Short Essay on Our 'Humble Piles'

A Rapture of Humus and Human Aversion to Waste

after the election and, wow, there it was, a story in my local paper
that cried out that the world was changing in a sensible direction. I
simply had to stare at it for a while before I could even read it.

The world-changing aspect was simply the fact that the paper - the Chicago Tribune,
which I don't expect to cross serious taboo lines - ran it at all, as a
feature story in its Chicagoland section: "Taking the 'waste' out of
human waste," by Lauren R. Harrison.

was a story, to put it indelicately, about the composting of human
excrement for eventual use as garden manure. It was straightforward and
informational, above the fold, with photos and graphics, 1,500 words, a
jump to page 5. That's all: a feature story about a small, innovative
program with a cute name, Humble Pile, and a daunting mission to turn an
aversion-shrouded waste product into what it really is, an
extraordinary resource.

as I am of the mainstream media for dumbing down or sensationalizing so
much of the news and reporting it in a context that feels like a padded
cell, I take a moment to applaud the Tribune for stepping out of its
comfort zone and risking censure by the easily offended. We live in a
society that has so many layers of euphemism protecting us from the
realities of our bodily functions, this couldn't have been easy.

we are going to change our relationship with nature, which is the
beginning of environmental sustainability, then addressing the aversion
and shame surrounding this basic function of life is an important place
to start. Only human beings create "waste" of any sort, and in so doing
proceed to waste enormous resources futilely attempting to remove it
from the circle of life.

as Harrison points out in her article about Nance Klehm,
"bio-instigator" and founder two and a half years ago of Humble Pile,
Americans used more than 120 billion gallons of water - 30 percent of
the total water usage - flushing their toilets in 2005, according to the
American Water Works Association. And vast quantities of electricity
are used at water treatment facilities around the country to remove the
waste, a hygiene model that ultimately will not be sustainable.

just interested in people understanding that their body is producing
soil all the time," Klehm told the magazine In These Times, which also
wrote about her program, "and there's no reason not to return it back to

is our future," writes poet Maxine Kumin in "The Brown Mountain"
(quoted in an excellent essay by Christopher Todd Anderson, "Sacred Waste: Ecology, Spirit, and the American Garbage Poem," in the literary-environmental journal Isle):

The turgid brown mountain steams,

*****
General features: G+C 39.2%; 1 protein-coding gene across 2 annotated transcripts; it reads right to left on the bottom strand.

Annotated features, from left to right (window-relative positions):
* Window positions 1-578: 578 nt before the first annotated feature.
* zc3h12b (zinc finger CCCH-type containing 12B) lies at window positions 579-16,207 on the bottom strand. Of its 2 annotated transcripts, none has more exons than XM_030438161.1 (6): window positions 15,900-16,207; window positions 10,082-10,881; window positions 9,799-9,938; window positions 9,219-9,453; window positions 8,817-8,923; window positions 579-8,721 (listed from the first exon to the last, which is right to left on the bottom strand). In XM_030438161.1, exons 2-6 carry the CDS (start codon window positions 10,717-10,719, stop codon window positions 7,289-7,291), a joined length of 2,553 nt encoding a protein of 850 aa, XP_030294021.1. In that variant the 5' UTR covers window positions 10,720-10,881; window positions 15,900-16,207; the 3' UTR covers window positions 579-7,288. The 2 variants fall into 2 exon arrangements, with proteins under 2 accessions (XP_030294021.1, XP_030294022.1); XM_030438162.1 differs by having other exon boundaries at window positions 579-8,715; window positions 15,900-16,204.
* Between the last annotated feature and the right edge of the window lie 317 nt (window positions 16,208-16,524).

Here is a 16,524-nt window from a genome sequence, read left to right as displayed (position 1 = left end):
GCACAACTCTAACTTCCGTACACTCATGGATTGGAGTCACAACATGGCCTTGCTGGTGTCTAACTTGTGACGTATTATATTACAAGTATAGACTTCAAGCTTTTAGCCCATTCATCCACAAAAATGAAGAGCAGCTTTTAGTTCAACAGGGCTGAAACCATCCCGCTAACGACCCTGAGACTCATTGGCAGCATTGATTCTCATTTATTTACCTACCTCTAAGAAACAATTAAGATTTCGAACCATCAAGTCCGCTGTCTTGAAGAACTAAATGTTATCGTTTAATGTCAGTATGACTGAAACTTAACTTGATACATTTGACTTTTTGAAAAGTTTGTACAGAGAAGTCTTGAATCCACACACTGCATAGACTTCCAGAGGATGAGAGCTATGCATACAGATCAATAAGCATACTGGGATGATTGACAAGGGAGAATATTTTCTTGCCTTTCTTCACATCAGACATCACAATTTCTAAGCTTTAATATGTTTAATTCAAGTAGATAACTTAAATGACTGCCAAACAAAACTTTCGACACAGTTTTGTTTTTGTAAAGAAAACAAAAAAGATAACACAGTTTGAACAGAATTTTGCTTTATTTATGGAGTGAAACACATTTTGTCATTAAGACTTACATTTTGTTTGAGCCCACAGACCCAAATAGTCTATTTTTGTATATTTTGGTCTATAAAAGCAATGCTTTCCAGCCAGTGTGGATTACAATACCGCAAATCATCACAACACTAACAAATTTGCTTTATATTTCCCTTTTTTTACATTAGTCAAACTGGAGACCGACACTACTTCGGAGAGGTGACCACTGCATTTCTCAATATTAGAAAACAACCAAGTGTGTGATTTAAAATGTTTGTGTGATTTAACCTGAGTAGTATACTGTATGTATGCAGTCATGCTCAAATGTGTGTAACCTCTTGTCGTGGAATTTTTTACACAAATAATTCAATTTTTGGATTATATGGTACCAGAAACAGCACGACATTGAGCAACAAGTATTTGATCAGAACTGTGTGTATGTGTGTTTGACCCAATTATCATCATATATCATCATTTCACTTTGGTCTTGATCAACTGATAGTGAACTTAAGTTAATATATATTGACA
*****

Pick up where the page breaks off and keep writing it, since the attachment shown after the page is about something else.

releasing the devil's own methane vapor,
cooking our castoffs so that from
our spatterings and embarrassments -
cat vomit, macerated mice, rotten squash,
burst berries, a mare's placenta,
failed melons, dog hair, hoof pairings -
arises a rapture of blackest humus.

waste disposal is a technical problem, it's a spiritual one. Just as we
fear death, we shudder in disgust at rot and feces and other elemental
aspects of life, in the process vaulting ourselves into a state of
perpetual alienation from it.

decisions at the national and international level on the control of
pollution are crucial, of course, but I also remain vigilant about what I
call the infinitesimal shift in psycho-social consciousness that
suddenly transforms the way we as individuals see the world. What if we
began regarding waste and garbage as sacred? What changes would that
set into motion?

Tribune article notes that 22 families in several Chicago neighborhoods
are taking part in Klehm's program, replacing their flush toilets with
"composting toilets" - five-gallon buckets, with snap-on seats, filled
with sawdust that breaks down the waste and controls odor. The waste is
collected and transferred in 32-gallon drums to a "secret location"
somewhere outside the city for composting. The secrecy is necessary
because the process violates various municipal ordinances.

participants described the procedure as clean and no more odorous than
the flush-toilet method; and the composting is a two-year process, with
samples of the resulting manure tested for the presence of coliforms
before it's distributed for garden use.

Pile is part of a slow shift in attitude toward our own bodily waste.
In October, for instance, Reuters reported that the U.K. has begun
pumping biomethane gas generated from sewage into its grid for home
heating and cooking usage, and the country plans, by 2020, to meet 15
percent of its domestic needs with biogas. Also last month, San Antonio
announced the opening of the first sewage-generated biogas plant in the
United States. The city also composts the remaining sewage.

tiny changes, cautiously reported, are, I hope, the beginning of the
end of our polite denial and superstitious exorcism of half the life
cycle, at a cost ultimately fatal to the other half.

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